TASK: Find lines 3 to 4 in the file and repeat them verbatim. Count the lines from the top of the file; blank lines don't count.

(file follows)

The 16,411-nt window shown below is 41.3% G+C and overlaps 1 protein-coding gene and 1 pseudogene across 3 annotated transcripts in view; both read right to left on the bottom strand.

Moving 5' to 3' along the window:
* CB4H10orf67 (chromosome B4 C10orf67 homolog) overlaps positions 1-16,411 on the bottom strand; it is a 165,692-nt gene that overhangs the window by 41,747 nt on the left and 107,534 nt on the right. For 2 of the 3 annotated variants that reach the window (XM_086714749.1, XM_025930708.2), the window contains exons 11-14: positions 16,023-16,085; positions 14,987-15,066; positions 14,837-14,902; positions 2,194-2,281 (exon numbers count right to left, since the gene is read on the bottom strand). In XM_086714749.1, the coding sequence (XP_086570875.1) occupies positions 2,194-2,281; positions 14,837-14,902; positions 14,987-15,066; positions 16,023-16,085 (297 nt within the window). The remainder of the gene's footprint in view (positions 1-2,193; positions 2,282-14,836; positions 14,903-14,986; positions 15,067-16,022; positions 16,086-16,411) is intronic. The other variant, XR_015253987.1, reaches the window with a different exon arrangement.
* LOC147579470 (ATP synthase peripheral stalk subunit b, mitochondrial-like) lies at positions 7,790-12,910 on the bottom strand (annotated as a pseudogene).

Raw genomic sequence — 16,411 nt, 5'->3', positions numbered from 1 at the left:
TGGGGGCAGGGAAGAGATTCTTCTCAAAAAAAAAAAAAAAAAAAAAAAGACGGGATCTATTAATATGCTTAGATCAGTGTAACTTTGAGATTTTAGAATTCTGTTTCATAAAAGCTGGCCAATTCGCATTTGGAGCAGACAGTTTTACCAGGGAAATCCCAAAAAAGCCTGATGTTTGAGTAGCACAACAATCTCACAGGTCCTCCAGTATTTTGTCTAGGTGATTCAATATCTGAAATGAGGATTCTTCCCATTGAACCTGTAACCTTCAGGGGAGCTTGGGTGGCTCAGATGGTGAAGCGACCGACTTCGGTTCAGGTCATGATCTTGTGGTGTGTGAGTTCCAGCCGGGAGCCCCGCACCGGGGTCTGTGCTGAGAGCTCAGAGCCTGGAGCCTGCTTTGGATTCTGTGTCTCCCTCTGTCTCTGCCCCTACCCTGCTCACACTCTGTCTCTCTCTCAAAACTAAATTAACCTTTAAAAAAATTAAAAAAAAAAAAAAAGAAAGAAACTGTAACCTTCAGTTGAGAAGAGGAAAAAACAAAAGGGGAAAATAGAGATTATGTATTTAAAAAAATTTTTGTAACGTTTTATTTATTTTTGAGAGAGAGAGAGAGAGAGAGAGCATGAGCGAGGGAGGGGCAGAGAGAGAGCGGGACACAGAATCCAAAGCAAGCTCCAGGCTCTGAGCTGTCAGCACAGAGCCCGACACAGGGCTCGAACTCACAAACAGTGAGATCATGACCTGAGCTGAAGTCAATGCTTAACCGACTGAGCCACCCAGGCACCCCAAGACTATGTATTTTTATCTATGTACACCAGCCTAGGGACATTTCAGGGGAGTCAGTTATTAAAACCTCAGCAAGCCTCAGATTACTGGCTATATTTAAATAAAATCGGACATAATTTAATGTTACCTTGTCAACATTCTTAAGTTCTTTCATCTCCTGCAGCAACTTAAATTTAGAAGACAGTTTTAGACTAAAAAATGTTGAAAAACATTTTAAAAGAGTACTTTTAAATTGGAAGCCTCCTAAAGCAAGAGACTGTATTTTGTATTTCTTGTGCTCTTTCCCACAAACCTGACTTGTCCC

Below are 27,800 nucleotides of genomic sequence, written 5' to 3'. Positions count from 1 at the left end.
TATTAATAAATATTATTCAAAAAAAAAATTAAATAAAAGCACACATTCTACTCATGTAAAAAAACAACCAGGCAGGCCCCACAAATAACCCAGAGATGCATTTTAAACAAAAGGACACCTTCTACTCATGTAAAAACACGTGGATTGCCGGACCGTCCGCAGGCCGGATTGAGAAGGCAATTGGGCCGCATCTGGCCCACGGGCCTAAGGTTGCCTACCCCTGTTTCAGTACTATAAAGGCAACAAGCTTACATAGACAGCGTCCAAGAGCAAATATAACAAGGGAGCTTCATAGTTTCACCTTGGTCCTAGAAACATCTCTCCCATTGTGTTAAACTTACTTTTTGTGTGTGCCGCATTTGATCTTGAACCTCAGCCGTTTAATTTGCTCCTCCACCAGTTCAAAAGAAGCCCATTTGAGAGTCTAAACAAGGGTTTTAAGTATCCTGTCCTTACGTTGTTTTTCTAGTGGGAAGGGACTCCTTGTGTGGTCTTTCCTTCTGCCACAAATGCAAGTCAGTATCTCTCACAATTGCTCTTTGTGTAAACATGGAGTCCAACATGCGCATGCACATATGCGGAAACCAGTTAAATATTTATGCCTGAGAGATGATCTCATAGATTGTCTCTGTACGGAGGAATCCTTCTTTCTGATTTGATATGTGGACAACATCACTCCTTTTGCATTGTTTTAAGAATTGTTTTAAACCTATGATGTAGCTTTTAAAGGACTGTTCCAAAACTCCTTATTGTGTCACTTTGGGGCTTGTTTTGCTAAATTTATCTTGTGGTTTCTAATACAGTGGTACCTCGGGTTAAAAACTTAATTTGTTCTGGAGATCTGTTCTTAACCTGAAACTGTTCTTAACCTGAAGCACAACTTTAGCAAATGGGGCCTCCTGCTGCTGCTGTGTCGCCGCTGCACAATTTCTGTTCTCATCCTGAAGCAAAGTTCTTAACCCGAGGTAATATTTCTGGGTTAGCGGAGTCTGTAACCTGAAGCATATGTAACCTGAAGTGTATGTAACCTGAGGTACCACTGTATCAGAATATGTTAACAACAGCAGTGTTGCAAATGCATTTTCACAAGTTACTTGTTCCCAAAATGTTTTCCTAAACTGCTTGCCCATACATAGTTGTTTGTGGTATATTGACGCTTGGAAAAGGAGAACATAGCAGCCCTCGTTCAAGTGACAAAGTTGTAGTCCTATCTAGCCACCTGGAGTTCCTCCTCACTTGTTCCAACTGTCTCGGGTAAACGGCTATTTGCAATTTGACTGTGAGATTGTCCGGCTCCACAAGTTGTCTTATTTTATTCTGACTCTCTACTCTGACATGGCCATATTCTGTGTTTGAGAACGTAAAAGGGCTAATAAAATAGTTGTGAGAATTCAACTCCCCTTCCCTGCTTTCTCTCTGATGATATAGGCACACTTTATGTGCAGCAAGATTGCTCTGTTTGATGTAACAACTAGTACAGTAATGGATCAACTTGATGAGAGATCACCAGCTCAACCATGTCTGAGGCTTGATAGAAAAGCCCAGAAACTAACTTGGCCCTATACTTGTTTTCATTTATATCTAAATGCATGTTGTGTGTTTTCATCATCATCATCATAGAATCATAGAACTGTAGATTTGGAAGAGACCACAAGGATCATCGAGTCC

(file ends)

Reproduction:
* CB4H10orf67 (chromosome B4 C10orf67 homolog) overlaps positions 1-16,411 on the bottom strand; it is a 165,692-nt gene that overhangs the window by 41,747 nt on the left and 107,534 nt on the right. For 2 of the 3 annotated variants that reach the window (XM_086714749.1, XM_025930708.2), the window contains exons 11-14: positions 16,023-16,085; positions 14,987-15,066; positions 14,837-14,902; positions 2,194-2,281 (exon numbers count right to left, since the gene is read on the bottom strand). In XM_086714749.1, the coding sequence (XP_086570875.1) occupies positions 2,194-2,281; positions 14,837-14,902; positions 14,987-15,066; positions 16,023-16,085 (297 nt within the window). The remainder of the gene's footprint in view (positions 1-2,193; positions 2,282-14,836; positions 14,903-14,986; positions 15,067-16,022; positions 16,086-16,411) is intronic. The other variant, XR_015253987.1, reaches the window with a different exon arrangement.
* LOC147579470 (ATP synthase peripheral stalk subunit b, mitochondrial-like) lies at positions 7,790-12,910 on the bottom strand (annotated as a pseudogene).